“A stunning achievement. . . . Gods Without Men will undoubtedly prove to be one of the most important works of fiction published this year.” —Darren Richard Carlaw, The New York Journal of Books
“Kunzru weaves an array of competing stories, turning the novel into a kaleidoscope of clashing perspectives. . . . Gods Without Men stands out as a courageous attempt to engage with the complexities of faith and doubt in our postmodern world.” —James Miller, The New York Observer
“[A] pitch-perfect masterwork.” —Publishers Weekly (starred review)
“An astonishing tour de force.” —Kirkus (starred review)
“Gathers momentum, power, and a fierce clarify to deliver a rich panorama while detailing our mutual antagonisms and deepest spiritual needs . . . Extraordinary.” —Library Journal (starred review)
“Mind-bending… [a] thrill ride of a novel about searching for truth.” —Michele Filgate, O, The Oprah Magazine
“A compelling exploration of cosmic-American weirdness.” —Rob Brunner, Entertainment Weekly
“The prose is beautiful, every character is fully developed… Through devotion to careful diction and seamless fluctuation between a dozen different writing voices, Kunzru’s novel shines as brightly as the desert’s setting sun” —Christine A. Hurd, The Harvard Crimson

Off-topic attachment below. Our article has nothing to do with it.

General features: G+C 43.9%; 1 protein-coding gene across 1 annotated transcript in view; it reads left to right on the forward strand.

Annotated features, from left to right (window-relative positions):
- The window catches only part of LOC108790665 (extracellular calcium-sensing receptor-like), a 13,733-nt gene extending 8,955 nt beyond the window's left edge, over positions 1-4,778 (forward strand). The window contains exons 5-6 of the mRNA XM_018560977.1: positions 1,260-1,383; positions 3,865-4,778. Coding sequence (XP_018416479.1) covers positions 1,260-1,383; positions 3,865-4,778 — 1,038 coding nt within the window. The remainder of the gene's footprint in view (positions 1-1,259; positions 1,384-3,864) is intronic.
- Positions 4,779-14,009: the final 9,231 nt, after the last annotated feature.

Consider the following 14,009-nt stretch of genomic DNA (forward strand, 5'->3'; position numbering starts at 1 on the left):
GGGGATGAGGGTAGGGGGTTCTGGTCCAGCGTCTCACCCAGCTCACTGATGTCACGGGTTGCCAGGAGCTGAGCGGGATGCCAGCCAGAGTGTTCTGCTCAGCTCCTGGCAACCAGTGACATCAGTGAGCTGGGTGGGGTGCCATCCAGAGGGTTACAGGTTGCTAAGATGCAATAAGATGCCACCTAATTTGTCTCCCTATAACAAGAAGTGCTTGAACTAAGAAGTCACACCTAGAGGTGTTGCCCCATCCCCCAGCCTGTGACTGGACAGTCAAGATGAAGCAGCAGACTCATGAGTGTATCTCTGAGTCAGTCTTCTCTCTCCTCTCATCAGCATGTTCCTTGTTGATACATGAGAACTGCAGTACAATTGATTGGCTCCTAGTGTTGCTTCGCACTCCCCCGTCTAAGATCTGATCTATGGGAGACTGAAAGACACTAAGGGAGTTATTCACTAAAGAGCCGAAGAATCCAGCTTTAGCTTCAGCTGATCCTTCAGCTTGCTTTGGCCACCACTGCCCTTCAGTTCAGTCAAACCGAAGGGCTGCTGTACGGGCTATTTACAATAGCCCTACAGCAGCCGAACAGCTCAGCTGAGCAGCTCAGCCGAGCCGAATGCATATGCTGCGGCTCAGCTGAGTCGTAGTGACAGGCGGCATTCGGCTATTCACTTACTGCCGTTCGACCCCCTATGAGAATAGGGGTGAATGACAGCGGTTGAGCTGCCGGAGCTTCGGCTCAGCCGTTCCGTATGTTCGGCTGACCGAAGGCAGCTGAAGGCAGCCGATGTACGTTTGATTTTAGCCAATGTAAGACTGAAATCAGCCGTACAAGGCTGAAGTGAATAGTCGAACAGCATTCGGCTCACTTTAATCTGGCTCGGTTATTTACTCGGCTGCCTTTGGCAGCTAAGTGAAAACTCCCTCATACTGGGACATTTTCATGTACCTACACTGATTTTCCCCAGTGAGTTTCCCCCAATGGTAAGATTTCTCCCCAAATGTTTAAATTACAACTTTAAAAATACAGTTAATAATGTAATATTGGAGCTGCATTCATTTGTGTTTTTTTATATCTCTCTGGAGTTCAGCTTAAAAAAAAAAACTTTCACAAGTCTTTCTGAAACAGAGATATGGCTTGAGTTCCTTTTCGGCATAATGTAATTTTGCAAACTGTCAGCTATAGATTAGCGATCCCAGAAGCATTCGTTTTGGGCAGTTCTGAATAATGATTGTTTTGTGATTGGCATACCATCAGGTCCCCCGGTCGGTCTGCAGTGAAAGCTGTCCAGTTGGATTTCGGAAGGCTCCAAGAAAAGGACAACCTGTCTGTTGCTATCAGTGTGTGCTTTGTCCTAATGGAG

“Kunzru delivers a lively and frequently thrilling version of the quest novel.” —Booklist (starred review)
“Compulsively readable, skillfully orchestrated . . . This really is Kunzru’s great American novel.” —The Independent
“Sometimes dizzying, sometimes puzzling, always enjoyable, Gods Without Men is one of the best novels of the year.” —The Daily Telegraph
“The literary skills of Hari Kunzru are evident throughout this complex and disturbing novel.” —Annie Proulx, Financial Times
“A countercultural mind-expanding quest . . . As a virtuoso performance, changing gears and styles every 20 pages or so, encompassing 18th-century friars and Hoxton hipsters, it will appeal to fans of David Mitchell’s Cloud Atlas . . . Extraordinary.” —The Guardian
“Kunzru’s lively fourth novel tackles its big themes without ever becoming ponderous or heavy-going. . . . Involving, thoughtful and thoroughly entertaining.” —Daily Mail
In 2008, Jaswinder (Jaz) Singh Matharu, MIT grad and the rebellious Baltimore-bred son of a Punjabi family, heads to the Southwest with Jewish American wife Lisa and autistic son Raj. Along with drug-hazed London rocker Nicky Capaldi, to whom Raj takes a shine, they find themselves stuck (and coming unstuck) at a motel in a beautifully barren area where, we learn in multiple date-marked chapters, Fray Garcés managed a mission (1778), Mormons murdered intruders (1871), the disaffected Schmidt seems to have seen a spaceship (1947), a community believing in extraterrestrials gathered (1958), a hippie commune emerged (1969), and, significantly, an ethnologist studying the disappearing Natives saw an Indian man walking with a ghostly white child (1920). Woven throughout is the tale of Coyote, who risks all to visit the Land of the Dead, and as time collapses and the multiple stories coalesce, Raj disappears. VERDICT At first somewhat slow as the various stories are laid out, this extraordinary novel by the estimable Kunzru (My Revolutions) gathers momentum, power, and a fierce clarity to deliver a rich panorama while detailing our mutual antagonisms and deepest spiritual needs (met, perhaps, with "a vast emptiness, an absence"). Highly recommended. [See Prepub Alert, 9/11/11.]—Barbara Hoffert, Library Journal